In addition to the deathly substandard working conditions in the Sabah al-Ahmed construction camps, several deaths also occurred at the construction site of Kuwait’s “University City” in the Shaddadiya area. The Kuwaiti government has spent 3.5 billion USD on the over-extended project. In June 2013, the construction site witnessed two extensive fires within days of each other. A third fire occurred in December 2014, damaging a four-story building. In 2012, one worker was killed and buried at the construction site “in a personal dispute” with another man. The year after, another murder occurred at Shaddadiya when a construction worker was found murdered with a wound in the head.
The most infamous incident involved a landslide at the Shaddadiya campus that buried two Egyptian workers in an 8-metre deep hole. Kuwait’s education minister at the time, Ahmed al-Mulaifi, resigned following the incident.
In September 2014, a South Asian man in his 30s also died at the university construction site. In 2013, another South Asian worker was killed at the Shaddadiya campus when a heavy equipment vehicle fell on him. The last reported death of this campus was in January 2015, when a worker fell in a 3-meter deep hole.
In March, two Egyptian workers, 33 and 38 of age, were killed and three others severely injured while working on the seventh floor of a commercial building. Preliminary investigations indicated a ladder caused partial collapse of the building. One of the two died on the scene while the other sustained injuries to his head and hands that caused his death after arriving at the hospital. Police searched for some of construction workers who had escaped during the incident, presumably to find better work. A spokesman of the fire department said the contractor is responsible for ensuring safety measures at the working site.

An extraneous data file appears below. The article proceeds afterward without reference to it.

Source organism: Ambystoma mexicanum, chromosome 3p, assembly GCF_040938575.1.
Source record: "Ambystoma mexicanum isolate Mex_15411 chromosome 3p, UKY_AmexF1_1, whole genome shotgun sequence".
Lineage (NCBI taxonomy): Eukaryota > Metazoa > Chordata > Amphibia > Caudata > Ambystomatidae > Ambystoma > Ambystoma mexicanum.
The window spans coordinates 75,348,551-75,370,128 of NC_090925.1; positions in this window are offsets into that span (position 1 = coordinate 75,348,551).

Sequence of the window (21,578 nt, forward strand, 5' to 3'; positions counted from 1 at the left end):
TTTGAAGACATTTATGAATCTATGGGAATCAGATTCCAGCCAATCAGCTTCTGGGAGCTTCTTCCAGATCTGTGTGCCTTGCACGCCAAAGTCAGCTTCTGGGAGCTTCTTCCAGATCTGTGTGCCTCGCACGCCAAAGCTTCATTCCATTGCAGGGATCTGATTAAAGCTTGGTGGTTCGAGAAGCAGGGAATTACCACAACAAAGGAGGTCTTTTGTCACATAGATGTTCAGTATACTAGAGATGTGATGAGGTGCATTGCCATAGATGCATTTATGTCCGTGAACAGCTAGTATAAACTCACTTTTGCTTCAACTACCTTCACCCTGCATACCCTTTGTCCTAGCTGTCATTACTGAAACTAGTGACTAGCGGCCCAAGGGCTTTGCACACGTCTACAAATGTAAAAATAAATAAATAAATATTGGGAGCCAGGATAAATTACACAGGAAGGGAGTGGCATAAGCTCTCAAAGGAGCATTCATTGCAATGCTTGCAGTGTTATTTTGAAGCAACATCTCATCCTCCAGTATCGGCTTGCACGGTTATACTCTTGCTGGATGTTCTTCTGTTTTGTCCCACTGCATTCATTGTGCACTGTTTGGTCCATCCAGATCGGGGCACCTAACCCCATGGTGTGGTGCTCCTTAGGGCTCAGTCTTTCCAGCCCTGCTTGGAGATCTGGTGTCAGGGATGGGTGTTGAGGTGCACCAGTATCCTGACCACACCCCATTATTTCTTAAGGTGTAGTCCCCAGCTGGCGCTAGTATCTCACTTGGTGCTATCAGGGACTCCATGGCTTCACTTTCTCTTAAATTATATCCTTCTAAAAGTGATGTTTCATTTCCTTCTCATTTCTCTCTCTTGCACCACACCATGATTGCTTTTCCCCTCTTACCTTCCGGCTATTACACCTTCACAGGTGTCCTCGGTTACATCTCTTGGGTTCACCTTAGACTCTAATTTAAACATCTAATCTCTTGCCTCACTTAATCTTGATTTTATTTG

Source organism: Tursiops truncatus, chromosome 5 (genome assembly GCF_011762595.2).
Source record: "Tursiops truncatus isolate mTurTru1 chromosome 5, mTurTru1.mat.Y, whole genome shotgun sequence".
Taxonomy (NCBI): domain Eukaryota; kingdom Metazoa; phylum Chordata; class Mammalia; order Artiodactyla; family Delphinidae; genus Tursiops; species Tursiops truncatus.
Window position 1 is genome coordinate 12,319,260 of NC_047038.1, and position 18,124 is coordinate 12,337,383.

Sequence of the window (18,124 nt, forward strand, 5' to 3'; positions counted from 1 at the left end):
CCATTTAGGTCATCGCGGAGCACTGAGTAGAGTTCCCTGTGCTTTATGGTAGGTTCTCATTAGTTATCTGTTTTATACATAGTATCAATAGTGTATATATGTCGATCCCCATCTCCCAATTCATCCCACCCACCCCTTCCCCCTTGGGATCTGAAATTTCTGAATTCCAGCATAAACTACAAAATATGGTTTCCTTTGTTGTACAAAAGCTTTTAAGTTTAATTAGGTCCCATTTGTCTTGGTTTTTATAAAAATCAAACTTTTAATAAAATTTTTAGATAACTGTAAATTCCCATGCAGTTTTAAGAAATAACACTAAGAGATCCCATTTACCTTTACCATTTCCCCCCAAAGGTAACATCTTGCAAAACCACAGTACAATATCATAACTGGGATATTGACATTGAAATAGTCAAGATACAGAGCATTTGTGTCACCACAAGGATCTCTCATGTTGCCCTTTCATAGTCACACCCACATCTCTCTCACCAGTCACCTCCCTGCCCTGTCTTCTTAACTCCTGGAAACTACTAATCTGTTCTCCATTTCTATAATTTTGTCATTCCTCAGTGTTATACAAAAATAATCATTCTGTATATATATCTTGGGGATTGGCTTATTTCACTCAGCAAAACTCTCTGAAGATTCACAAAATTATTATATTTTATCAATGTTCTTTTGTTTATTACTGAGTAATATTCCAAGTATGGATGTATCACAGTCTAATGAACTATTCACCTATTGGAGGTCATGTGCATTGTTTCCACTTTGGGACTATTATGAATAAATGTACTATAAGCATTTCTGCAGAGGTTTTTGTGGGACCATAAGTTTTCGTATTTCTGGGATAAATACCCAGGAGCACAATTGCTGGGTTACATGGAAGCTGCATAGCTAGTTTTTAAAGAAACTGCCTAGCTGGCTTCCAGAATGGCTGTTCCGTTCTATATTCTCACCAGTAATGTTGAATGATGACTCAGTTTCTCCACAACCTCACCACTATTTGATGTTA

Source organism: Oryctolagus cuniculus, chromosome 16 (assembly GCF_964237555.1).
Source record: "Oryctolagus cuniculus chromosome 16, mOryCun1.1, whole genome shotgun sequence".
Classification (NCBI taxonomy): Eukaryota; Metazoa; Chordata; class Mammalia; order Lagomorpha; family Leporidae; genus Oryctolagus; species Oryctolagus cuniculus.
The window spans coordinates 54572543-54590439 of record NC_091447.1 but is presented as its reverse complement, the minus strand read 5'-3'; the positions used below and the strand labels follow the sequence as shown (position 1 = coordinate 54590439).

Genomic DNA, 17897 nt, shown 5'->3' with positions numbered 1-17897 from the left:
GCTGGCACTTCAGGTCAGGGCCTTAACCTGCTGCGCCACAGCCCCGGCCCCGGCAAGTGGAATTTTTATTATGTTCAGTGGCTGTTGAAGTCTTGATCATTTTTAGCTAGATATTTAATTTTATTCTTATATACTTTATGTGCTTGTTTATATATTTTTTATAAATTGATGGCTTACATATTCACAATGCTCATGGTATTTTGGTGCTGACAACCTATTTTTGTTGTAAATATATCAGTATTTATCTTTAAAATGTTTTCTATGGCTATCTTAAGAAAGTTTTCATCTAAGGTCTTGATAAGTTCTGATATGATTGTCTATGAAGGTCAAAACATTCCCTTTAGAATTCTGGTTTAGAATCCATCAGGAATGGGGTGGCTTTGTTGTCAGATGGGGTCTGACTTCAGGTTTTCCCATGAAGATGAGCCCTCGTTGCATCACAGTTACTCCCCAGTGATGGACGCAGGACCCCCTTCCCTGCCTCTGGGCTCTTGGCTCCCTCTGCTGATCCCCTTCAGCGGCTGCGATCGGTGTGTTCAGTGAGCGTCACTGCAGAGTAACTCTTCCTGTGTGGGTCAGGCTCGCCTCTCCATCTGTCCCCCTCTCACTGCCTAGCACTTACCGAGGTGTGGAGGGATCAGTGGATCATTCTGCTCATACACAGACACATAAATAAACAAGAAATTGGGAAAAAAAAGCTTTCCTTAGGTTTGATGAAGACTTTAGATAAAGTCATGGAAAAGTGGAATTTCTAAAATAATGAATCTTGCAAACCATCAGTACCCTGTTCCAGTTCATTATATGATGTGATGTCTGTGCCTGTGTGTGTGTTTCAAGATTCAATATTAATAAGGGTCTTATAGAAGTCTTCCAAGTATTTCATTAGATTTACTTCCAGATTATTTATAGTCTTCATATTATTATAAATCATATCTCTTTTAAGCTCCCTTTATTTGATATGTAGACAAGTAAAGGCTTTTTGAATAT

In December 2013, two Indian workers were killed when a wall collapsed on them at a state-run renovation project. The Sheikh Khaza’al House is over a 100 years-old and considered one of the country’s national heritage sites. Kuwait’s Secretary General of National Council for Culture, Arts and Letters Ali Al-Youha said the renovation work will continue despite the deaths as “it is a predestined incident.” Such statements are used to conceal the culpability of contractors, and by extension the state that vets the contractors, of ensuring safe working environments. See here for a video report on the Khaza’al house collapse.
One 2010 study revealed that the construction industry is “Kuwait most hazardous industry.” An average of 83% of victims of construction accidents in Kuwait sustain permanent disabilities. The study explains that falls are the most frequent type of accident in this industry accounting for 33% of deaths, followed by being crushed or struck by a falling object (25%). Use or misuse of tools caused the third largest number of accidents in Kuwait (18%). The study also notes that the most frequent type of injury is fractures (53%) and the most commonly injured body part is the upper body (53%).